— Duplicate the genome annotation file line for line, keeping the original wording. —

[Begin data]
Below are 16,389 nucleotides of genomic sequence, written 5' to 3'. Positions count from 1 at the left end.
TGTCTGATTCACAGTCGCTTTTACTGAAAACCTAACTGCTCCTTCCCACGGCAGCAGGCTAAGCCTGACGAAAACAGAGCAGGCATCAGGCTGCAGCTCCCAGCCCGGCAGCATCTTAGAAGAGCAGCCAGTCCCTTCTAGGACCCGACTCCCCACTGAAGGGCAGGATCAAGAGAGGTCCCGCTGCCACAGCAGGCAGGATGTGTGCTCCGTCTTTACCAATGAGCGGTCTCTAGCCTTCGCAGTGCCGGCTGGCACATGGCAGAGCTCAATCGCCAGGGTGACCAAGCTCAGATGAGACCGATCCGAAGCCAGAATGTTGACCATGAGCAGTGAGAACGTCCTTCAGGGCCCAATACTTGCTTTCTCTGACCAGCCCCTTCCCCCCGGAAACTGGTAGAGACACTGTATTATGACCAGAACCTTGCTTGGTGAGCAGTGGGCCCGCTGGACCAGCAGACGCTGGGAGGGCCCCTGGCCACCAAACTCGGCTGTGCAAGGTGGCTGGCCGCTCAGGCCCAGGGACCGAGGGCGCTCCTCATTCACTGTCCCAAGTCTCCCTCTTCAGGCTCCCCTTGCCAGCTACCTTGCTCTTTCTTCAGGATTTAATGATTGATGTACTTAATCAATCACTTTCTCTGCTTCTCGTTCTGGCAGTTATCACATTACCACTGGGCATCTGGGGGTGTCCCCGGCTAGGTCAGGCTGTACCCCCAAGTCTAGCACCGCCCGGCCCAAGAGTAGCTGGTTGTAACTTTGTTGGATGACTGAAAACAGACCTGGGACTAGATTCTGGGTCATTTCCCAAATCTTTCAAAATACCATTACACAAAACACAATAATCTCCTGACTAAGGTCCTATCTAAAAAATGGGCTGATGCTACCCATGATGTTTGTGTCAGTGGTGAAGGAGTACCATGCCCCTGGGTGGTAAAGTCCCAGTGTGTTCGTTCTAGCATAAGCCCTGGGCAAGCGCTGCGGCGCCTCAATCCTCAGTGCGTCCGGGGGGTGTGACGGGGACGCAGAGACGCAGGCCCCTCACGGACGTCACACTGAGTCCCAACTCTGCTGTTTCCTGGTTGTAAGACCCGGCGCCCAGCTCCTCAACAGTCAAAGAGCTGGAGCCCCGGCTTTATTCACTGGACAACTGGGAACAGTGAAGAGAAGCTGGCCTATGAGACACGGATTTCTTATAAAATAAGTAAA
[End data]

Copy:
Below are 16,389 nucleotides of genomic sequence, written 5' to 3'. Positions count from 1 at the left end.
TGTCTGATTCACAGTCGCTTTTACTGAAAACCTAACTGCTCCTTCCCACGGCAGCAGGCTAAGCCTGACGAAAACAGAGCAGGCATCAGGCTGCAGCTCCCAGCCCGGCAGCATCTTAGAAGAGCAGCCAGTCCCTTCTAGGACCCGACTCCCCACTGAAGGGCAGGATCAAGAGAGGTCCCGCTGCCACAGCAGGCAGGATGTGTGCTCCGTCTTTACCAATGAGCGGTCTCTAGCCTTCGCAGTGCCGGCTGGCACATGGCAGAGCTCAATCGCCAGGGTGACCAAGCTCAGATGAGACCGATCCGAAGCCAGAATGTTGACCATGAGCAGTGAGAACGTCCTTCAGGGCCCAATACTTGCTTTCTCTGACCAGCCCCTTCCCCCCGGAAACTGGTAGAGACACTGTATTATGACCAGAACCTTGCTTGGTGAGCAGTGGGCCCGCTGGACCAGCAGACGCTGGGAGGGCCCCTGGCCACCAAACTCGGCTGTGCAAGGTGGCTGGCCGCTCAGGCCCAGGGACCGAGGGCGCTCCTCATTCACTGTCCCAAGTCTCCCTCTTCAGGCTCCCCTTGCCAGCTACCTTGCTCTTTCTTCAGGATTTAATGATTGATGTACTTAATCAATCACTTTCTCTGCTTCTCGTTCTGGCAGTTATCACATTACCACTGGGCATCTGGGGGTGTCCCCGGCTAGGTCAGGCTGTACCCCCAAGTCTAGCACCGCCCGGCCCAAGAGTAGCTGGTTGTAACTTTGTTGGATGACTGAAAACAGACCTGGGACTAGATTCTGGGTCATTTCCCAAATCTTTCAAAATACCATTACACAAAACACAATAATCTCCTGACTAAGGTCCTATCTAAAAAATGGGCTGATGCTACCCATGATGTTTGTGTCAGTGGTGAAGGAGTACCATGCCCCTGGGTGGTAAAGTCCCAGTGTGTTCGTTCTAGCATAAGCCCTGGGCAAGCGCTGCGGCGCCTCAATCCTCAGTGCGTCCGGGGGGTGTGACGGGGACGCAGAGACGCAGGCCCCTCACGGACGTCACACTGAGTCCCAACTCTGCTGTTTCCTGGTTGTAAGACCCGGCGCCCAGCTCCTCAACAGTCAAAGAGCTGGAGCCCCGGCTTTATTCACTGGACAACTGGGAACAGTGAAGAGAAGCTGGCCTATGAGACACGGATTTCTTATAAAATAAGTAAA